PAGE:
• $\begingroup$ BTW my answer was inspired by @North's answer not A.P's. $\endgroup$ Feb 12 '18 at 1:37
  • 1
    $\begingroup$ @Ibrahim I saw that, but A.P. was the first person to successfully find LLY, so you were ultimately inspired by A.P. via North :-) $\endgroup$ Feb 12 '18 at 1:39
  • $\begingroup$ @Randal'Thor Still incorrect. I have posted the third hint. $\endgroup$ Feb 12 '18 at 10:40

First line

A.P. is almost correct, but in fact it's

DOLLY: from the first two letters of DOLLAR, then an L, then the initials of Light Year ($c$ is light speed, then 365d is a year).

Second line

No idea yet.

The first square could be something like DECAR? But I don't even know what the image in the second square is meant to be.

Third line

Could it be

DISCO or DISCS? The first square gives DISC without $c$ (lightspeed), as Steve said, and the second square is $\int c$, which (if $c$ is a constant) will be $c$ times the variable of integration.

  • $\begingroup$ Every line.. incorrect answer, the first line is still incorrect. $\endgroup$ Feb 8 '18 at 12:44
  • 2
    $\begingroup$ Well damn :-( $\endgroup$ Feb 8 '18 at 12:45
  • $\begingroup$ Nice try. No idea what KBK right-side-green means. Also, I think that the fact that it is an ancient car instead or a regular present-day car to be relevant. $\endgroup$ Feb 8 '18 at 21:47
  • 1
    $\begingroup$ It might be "$\color{white}{\text{CALLY}}$". $\endgroup$ Feb 9 '18 at 22:29
  • 1
    $\begingroup$ @user_194421 Well damn :-( $\endgroup$ Feb 10 '18 at 16:16

Partial answer

Most elements of this have been given by others already; think of this as summing up the current state of the art.

First line/word:

[something] + L + LY; we don't know whether the "2" means "first two letters" or "two different money-related words" or "word denoting two units of some kind of money" or what. We know (because OP has told us) that it isn't MOLLY or DOLLY.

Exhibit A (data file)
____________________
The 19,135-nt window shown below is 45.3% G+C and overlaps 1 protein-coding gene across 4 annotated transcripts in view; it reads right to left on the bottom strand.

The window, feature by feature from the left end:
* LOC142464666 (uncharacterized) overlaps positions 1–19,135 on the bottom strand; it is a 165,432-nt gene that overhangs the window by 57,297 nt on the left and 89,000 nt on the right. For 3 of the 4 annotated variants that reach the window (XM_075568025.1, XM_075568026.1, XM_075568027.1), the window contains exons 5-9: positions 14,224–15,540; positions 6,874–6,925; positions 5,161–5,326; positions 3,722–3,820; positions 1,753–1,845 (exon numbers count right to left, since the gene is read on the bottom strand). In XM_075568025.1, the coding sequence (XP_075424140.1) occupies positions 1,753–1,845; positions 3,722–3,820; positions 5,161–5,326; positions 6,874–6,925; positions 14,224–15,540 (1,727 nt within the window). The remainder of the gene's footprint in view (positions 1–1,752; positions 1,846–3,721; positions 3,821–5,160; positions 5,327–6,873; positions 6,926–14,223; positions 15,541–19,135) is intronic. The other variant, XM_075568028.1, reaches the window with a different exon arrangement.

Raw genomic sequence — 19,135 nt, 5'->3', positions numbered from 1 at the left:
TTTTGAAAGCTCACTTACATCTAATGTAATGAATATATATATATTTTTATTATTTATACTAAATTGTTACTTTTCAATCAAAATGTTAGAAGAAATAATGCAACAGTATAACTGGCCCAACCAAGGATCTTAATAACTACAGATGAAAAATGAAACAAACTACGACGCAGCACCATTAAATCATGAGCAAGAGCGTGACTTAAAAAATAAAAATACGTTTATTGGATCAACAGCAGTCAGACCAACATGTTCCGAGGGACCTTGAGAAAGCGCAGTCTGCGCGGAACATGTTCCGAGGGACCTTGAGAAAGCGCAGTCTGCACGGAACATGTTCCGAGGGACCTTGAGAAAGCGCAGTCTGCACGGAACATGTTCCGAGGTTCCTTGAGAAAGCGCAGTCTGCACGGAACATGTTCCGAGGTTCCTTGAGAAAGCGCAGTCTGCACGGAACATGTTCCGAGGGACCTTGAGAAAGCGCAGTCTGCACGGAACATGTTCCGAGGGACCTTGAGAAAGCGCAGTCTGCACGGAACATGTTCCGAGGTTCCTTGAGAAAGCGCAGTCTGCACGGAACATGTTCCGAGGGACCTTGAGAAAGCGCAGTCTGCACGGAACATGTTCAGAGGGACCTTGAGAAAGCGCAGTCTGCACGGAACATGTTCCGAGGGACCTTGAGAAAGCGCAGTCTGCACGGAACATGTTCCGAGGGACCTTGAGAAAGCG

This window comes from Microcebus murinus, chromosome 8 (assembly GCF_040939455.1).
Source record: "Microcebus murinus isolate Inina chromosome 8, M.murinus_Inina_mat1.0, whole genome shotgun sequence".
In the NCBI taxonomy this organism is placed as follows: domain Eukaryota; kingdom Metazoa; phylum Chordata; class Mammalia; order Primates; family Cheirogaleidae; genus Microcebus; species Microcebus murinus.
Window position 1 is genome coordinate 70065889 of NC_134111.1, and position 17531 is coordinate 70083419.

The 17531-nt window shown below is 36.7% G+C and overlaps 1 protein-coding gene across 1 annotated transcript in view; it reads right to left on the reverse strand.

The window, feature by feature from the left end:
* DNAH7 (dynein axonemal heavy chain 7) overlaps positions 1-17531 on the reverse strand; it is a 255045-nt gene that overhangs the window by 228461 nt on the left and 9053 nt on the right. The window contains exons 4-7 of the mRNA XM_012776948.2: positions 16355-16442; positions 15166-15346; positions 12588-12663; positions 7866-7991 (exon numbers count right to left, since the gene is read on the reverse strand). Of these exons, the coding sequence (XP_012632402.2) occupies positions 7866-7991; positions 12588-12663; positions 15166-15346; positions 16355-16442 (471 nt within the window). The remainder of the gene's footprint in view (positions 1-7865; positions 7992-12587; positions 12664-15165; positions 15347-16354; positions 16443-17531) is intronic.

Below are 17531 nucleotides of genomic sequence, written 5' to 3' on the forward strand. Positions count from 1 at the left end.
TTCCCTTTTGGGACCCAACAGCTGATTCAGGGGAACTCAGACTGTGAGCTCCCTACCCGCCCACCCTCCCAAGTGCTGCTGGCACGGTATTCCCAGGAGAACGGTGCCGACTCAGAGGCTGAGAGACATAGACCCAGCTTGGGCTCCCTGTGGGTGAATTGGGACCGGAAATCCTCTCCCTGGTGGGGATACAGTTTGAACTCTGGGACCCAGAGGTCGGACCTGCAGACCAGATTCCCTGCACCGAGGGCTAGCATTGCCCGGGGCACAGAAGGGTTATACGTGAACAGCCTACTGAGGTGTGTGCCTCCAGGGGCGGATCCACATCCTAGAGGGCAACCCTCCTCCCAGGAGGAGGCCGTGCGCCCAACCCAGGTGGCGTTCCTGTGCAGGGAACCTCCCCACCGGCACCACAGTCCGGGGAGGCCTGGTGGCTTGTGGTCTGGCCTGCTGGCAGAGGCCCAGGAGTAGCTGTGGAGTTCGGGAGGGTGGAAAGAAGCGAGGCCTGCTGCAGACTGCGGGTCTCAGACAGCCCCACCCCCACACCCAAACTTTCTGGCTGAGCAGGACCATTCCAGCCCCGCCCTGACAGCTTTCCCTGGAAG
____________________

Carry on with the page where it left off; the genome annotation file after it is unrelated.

Second line/word:

I suspect the car in the first box is a Ford Model T, and this word begins DET. Or it could begin DECAR, but if I understand OP's comment on Rand's answer right then it doesn't. Presumably the D at the end is literal. The middle box is a big mystery.

Third line/word:

First box is almost certainly DIS. (I think OP's comment on Steve's answer confirms this.) Second box is a mystery.

So we seem to have

~~~LLY DET~~~D DIS~~~.

Some comments on the start of the first line:

If -LLY is correct, then most likely the first box yields something ending in A. On the face of it, the most likely meaning of that "2" is that we are to take two things-indicating-money; but, while there are e.g. some currencies whose names end in A, none of them seems to give anything useful. (e.g., "...PESETALLY"? Nope.) CENTRALLY is tempting (beginning with CENT) but I don't see any way to justify the RA, nor have I thought of any plausible phrases beginning CENTRALLY DET... .

Some comments on the middle of the second line:

Perhaps the image means that KBK indicates (by being the initials? in some other way?) a name, long word, phrase, etc., that decomposes into a long bit + a short bit + a long bit, and we need the second long bit. [EDITED to add: OP has now posted a hint that confirms my interpretation of the image and indicates that it's a word rather than a phrase.] But so far I've failed to find anything plausible that KBK might mean. And it doesn't seem plausible that what this box yields begins with K ("DETK..."?!!), which you might expect if this is how it works. Most plausible words of the form DET~~~D: detoxed, detuned, detached, detailed, detained, detected, deterred, detested, detoured, dethroned, detonated, detracted, determined, detoxified, deteriorated. None of them very plausible, either in terms of fitting the rebus or in terms of making a familiar-sounding phrase.

Some comments on the end of the third line:

Someone suggested things like DISINTEGRATION for the line as a whole, but I think the "C" in this box has to be significant. If we take it to be a constant then we can get "CT" or "CX" or something, but I don't see that that works. What else is conventionally designated C? Capacitance. (Not a thing that often needs integrating.) Circumference, maybe. (Integral would be the area of some sort of surface made out of circles, like a disc or a sphere. DISA and DISAREA are not words.) All sorts of other even-less-integrable things. It's fairly common to denote the arbitrary constant you get from doing an integral by C, but why you'd be integrating that I'm not sure, and anyway DISCONSTANT is no good and making DISC by starting with DISC, deleting C, and then adding C seems rather unsatisfactory.

  • $\begingroup$ Incorrect answer $\endgroup$ Feb 12 '18 at 10:58